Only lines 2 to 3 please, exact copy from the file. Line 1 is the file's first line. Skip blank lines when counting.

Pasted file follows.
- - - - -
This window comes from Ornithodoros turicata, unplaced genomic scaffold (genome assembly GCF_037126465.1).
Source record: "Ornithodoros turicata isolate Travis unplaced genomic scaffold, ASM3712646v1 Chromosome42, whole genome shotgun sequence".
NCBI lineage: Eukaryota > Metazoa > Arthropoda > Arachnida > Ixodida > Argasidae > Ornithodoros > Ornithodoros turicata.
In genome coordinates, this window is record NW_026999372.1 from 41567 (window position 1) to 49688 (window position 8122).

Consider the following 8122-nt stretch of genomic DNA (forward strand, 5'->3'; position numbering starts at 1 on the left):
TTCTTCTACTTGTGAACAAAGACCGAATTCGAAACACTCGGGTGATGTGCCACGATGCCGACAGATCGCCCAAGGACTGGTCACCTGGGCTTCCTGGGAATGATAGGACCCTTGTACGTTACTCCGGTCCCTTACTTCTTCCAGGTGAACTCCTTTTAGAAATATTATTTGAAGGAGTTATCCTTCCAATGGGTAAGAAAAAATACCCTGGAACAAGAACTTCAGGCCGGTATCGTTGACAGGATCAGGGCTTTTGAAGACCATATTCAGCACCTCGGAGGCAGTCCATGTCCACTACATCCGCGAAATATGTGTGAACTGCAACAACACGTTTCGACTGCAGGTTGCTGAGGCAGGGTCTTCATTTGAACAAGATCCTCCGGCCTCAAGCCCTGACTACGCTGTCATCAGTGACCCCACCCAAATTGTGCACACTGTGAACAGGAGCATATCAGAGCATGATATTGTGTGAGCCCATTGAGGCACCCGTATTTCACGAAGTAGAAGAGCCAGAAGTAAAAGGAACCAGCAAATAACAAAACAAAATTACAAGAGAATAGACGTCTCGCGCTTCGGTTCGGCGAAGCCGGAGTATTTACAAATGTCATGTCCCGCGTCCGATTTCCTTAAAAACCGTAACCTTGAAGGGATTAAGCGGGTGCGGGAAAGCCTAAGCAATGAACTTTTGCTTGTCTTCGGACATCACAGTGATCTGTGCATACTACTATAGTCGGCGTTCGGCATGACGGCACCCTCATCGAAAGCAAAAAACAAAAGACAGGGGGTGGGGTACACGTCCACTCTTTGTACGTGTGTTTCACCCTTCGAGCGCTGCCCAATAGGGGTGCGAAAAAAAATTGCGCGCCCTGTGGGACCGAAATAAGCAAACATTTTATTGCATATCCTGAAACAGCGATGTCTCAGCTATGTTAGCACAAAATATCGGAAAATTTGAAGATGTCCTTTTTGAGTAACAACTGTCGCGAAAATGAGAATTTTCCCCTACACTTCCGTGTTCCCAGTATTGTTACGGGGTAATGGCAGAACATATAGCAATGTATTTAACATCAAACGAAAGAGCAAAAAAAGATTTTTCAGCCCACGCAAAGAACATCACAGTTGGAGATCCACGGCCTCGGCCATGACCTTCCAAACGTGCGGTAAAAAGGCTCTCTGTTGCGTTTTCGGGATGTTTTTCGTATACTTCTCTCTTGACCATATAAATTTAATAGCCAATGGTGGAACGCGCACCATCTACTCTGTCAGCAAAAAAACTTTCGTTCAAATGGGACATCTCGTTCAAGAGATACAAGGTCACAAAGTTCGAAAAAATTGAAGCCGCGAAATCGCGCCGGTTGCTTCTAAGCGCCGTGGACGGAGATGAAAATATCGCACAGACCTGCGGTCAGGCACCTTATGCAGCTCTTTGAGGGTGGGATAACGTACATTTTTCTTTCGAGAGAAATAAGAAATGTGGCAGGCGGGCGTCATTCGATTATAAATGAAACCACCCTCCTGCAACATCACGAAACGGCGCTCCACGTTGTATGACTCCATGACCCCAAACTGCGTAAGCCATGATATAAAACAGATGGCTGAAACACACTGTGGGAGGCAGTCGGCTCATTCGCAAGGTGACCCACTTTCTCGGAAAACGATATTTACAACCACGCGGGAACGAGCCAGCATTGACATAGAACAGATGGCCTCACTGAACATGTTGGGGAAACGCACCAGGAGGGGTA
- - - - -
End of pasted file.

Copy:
Source record: "Ornithodoros turicata isolate Travis unplaced genomic scaffold, ASM3712646v1 Chromosome42, whole genome shotgun sequence".
NCBI lineage: Eukaryota > Metazoa > Arthropoda > Arachnida > Ixodida > Argasidae > Ornithodoros > Ornithodoros turicata.